Good news! (Well, somewhat good.) The rash of black church burnings, which gained national prominence, turns out not to have been part of a grand conspiracy. Individuals in areas might band together, but they were not linked to groups in other communities. No national conspiracy but, still, smoldering ash heaps dotted the American landscape.
More white churches were torched than black. So tied up are we with race in this country that these church burnings were immediately seen as a racial issue. That focus by-passed a much deeper question: why churches, black or white?
Not only in America, but Norway also is facing a similar threat. There historic and magnificent stave churches--held together by sophisticated mortise-and-tendon joints that allow the buildings to adapt to changing winds and temperatures without the help of glue or nails--have survived for 800 years. But they have not withstood the arsonists' torch. In the past four years, twenty historic churches (41%) have been destroyed; twenty-nine remain.
The burnings in Norway are attributed to a homegrown Satanist movement that circulates the proclamation: "Kill the Christians. Burn their churches. Destroy their homes. Torture their children." So far, fortunately, there is evidence only of burnings.
Fortunate, also, is the absence of such visible inflammatory proclamations in this country. This does not mean that some of the same anti-Christian feeling (or anti-religious feeling since Jewish and Muslim places of worship are sometimes defaced) is absent. The overwhelming good will for religious life in this country covers small pockets of tight-lipped anger.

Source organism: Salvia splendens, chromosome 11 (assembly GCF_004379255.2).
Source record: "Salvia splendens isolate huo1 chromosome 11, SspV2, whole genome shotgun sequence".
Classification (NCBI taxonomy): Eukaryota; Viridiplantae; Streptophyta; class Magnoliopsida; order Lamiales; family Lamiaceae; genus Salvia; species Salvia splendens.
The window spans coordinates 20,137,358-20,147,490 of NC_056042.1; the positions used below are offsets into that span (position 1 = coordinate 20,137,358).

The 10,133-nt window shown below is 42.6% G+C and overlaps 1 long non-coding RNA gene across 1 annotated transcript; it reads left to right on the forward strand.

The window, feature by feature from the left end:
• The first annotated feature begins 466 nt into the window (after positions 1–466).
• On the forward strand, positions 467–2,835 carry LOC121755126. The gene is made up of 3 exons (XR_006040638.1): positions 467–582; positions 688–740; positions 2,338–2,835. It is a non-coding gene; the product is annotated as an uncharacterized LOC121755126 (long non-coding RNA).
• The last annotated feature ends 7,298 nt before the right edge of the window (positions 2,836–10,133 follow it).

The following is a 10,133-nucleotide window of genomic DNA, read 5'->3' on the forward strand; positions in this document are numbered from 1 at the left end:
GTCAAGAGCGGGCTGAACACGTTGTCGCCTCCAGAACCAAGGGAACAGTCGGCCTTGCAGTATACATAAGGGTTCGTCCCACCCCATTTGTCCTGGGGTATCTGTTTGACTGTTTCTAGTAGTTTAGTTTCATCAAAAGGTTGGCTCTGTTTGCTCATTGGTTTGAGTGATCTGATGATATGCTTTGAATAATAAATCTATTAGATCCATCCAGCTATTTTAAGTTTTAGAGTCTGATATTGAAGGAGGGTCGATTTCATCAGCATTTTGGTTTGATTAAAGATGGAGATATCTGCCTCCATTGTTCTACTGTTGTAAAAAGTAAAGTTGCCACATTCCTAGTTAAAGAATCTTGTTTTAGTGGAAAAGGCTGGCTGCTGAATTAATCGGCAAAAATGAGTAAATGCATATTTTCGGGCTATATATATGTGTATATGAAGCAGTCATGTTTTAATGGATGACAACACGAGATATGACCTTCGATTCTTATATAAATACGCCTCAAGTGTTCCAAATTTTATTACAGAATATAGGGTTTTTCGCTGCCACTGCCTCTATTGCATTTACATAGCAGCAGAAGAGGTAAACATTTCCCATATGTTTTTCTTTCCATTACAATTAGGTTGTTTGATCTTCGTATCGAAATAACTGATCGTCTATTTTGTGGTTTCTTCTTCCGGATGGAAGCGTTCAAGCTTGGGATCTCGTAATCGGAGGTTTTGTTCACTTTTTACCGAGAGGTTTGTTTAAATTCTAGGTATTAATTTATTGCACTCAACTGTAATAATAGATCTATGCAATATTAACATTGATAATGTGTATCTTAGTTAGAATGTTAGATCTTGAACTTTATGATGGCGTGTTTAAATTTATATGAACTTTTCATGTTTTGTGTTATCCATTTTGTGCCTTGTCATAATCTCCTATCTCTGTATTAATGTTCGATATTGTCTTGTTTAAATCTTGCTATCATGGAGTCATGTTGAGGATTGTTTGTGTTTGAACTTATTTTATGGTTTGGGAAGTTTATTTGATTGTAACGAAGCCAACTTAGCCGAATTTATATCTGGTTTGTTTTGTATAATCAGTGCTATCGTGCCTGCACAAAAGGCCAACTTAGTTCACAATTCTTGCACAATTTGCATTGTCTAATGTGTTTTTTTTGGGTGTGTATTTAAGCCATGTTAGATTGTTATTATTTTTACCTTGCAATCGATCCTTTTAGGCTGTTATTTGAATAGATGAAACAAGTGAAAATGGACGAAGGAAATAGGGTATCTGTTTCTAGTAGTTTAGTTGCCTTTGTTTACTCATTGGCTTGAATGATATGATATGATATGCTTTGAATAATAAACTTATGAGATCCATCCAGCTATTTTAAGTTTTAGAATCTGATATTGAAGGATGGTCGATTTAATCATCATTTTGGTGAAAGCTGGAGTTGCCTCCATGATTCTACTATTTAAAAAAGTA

Fire was also used against Christians by their early enemies to destroy the new faith. Using, rather than rejecting, that object lesson, Christians themselves torched their enemies. (Actually, the Puritans, avoiding the mass hysteria of Europe in which thousands were burned, didn't burn witches [eighteen men and women were hung and one man was crushed with rocks], which is of no consolation to those who died but an interesting historical footnote.)
Better buildings than people. Yet, if buildings are torched with little concern, because that is not part of a national racial conspiracy, can people be far behind? The shift from arsonists of abortion clinics to assassins of abortionists may be a thin precedent, yet unchecked violence often escalates.
The federal government studied the rash of church burnings
and decided that neither a national nor regional conspiracy exists.
Their work is ended. I believe there is still a burning issue.
--Robert H. Tucker
16 November 1998